29 Foods You Need To Stop Throwing Out
The ugly food trend is designed to help people embrace produce that is perfectly safe to eat but doesn’t look great. You might have tried mindful grocery shopping and following a meal plan or dedicated to composting. However, you may still be unhappy with the amount of waste you’re creating.
Food waste is a complex problem that doesn’t have a simple solution. Considering that 40% of all food in the U.S. is tossed, it’s evident that the current food system is unsustainable. Food loss occurs at every level of the supply chain, and over 60% of waste is created outside the home (via Feeding America). While we can’t change the system overnight, we can try to manage our own food waste.
Changing our perspective can help accomplish this goal. Instead of seeing less-than-perfect produce, leftovers, and scraps as trash, let’s see them for what they are — a versatile addition to our diets. Repurposing food is eco-friendly and saves money. Who knows, maybe upcycling food will become the dominant form of consumption, and browsing our list of foods you can stop throwing out may be an excellent first step.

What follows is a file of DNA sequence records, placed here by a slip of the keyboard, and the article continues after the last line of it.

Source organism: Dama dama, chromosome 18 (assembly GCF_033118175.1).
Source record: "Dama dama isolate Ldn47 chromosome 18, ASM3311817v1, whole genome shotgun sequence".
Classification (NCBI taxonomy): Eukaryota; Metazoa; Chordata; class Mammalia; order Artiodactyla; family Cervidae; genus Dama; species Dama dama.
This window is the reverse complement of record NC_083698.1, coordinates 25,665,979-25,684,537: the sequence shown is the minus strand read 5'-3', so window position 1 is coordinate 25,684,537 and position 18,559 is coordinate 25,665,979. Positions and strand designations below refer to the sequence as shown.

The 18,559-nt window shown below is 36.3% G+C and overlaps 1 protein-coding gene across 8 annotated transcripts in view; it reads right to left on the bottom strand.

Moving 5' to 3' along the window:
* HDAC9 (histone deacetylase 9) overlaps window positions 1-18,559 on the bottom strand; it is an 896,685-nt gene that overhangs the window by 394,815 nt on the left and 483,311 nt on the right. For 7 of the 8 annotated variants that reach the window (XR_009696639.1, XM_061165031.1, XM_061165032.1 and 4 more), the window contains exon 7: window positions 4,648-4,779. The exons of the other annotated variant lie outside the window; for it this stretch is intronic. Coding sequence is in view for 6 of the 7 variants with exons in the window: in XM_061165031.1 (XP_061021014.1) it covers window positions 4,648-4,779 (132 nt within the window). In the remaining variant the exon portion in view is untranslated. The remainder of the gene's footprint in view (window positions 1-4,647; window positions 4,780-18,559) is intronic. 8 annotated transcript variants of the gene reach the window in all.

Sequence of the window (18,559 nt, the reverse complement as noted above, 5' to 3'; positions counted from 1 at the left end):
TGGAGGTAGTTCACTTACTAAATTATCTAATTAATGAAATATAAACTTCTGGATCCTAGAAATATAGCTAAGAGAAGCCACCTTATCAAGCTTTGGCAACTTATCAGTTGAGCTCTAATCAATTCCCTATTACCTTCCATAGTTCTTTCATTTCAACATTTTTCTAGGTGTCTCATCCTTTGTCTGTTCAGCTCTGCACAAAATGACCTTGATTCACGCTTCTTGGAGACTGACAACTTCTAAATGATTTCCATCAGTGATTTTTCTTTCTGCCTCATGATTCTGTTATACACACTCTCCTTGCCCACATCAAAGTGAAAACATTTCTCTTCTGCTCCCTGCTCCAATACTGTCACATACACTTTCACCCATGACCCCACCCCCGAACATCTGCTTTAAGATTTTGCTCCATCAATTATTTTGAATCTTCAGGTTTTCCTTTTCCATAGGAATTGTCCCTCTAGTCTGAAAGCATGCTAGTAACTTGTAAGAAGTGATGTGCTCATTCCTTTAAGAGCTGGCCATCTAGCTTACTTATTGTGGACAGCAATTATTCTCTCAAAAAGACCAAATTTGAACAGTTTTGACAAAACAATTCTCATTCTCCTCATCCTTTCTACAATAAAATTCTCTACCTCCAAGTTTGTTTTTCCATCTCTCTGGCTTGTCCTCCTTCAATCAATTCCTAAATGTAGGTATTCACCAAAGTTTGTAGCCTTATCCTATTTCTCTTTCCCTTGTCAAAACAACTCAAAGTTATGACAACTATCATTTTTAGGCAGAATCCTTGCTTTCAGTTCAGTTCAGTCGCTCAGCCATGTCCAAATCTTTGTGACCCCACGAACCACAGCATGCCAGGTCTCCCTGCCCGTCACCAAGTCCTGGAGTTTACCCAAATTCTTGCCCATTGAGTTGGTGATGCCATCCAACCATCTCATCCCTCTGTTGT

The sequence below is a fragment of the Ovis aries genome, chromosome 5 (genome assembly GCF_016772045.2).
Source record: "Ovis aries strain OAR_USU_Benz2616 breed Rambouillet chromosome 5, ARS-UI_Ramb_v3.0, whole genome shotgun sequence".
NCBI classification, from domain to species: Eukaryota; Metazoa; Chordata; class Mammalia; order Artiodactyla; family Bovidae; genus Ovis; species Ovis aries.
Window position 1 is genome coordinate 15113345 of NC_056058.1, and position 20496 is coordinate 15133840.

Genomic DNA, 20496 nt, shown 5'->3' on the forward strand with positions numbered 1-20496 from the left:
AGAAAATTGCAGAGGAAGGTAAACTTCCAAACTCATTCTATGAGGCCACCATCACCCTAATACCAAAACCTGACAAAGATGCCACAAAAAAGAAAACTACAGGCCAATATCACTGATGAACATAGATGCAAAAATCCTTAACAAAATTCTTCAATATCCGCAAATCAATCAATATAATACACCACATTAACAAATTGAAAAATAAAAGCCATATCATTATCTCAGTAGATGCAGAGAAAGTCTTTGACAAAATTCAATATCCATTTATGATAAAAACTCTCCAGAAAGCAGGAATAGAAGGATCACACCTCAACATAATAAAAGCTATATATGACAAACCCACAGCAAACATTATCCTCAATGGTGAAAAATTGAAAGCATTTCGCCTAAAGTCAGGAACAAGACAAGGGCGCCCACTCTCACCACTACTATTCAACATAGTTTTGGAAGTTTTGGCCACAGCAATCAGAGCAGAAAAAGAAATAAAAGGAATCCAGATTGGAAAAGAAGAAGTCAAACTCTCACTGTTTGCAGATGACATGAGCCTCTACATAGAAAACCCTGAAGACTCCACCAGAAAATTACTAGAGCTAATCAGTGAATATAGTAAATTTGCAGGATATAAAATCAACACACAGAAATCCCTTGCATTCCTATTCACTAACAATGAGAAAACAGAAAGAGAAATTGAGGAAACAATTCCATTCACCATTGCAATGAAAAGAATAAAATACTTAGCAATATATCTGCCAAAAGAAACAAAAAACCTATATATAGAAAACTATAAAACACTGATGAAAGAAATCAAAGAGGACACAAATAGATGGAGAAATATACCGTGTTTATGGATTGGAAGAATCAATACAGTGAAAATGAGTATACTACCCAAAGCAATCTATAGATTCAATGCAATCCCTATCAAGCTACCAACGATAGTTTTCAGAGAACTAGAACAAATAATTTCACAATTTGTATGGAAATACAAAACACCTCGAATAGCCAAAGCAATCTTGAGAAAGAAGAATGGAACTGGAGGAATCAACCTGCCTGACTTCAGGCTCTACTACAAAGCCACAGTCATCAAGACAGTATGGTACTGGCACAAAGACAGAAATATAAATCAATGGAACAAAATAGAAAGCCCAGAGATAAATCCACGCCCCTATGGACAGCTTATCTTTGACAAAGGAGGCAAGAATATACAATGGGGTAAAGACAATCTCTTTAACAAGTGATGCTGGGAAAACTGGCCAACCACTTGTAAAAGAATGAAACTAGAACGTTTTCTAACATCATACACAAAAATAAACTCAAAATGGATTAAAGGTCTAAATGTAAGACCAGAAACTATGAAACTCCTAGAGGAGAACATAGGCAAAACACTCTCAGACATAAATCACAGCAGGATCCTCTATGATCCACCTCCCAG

Many people pour pasta water down the drain. Once you learn the value of this often discarded elixir (or "liquid gold"), there’s no turning back. Water conservation aside, saving pasta water is a fantastic way to elevate sauces, soups, baked goods, and even drinks.
If it isn’t more than a few days old, you can reuse pasta water to cook more pasta, rice, or anything boiled in plain water. Starch released as the pasta cooks causes the cloudy appearance. Together with a mild salty flavor, this thickens pasta sauce and is the secret to restaurant-worthy pasta dishes.
Additionally, you can incorporate pasta water into bread and pizza dough, substitute it for soup stock or use it to soak legumes. You can even use pasta water in cocktails or drink it alone.
Even for bread storage pros, there’s a chance that it will go stale. Unless moldy, it’s unnecessary to throw bread out. You can revive a stale loaf by wetting the crust and placing it in the oven or microwave, and there are dozens of ways to reuse stale bread. Turn the crust into breadcrumbs or transform sliced bread into French toast or bread pudding, for example.
Before the abundance of today’s supermarkets, many recipes and techniques focused on using every bit of food. Italian cuisine has excellent examples of stale bread dishes, from salads mixing veggies, dry bread, and olive oil (panzanella) to ribollita (a bread soup). The same goes for strata, meatloaf, and stuffing, and stale bread is an excellent binder for meatballs or crab cakes, as well as a soup thickener. Don’t forget croutons, a wonderful crunchy addition to soups and salads.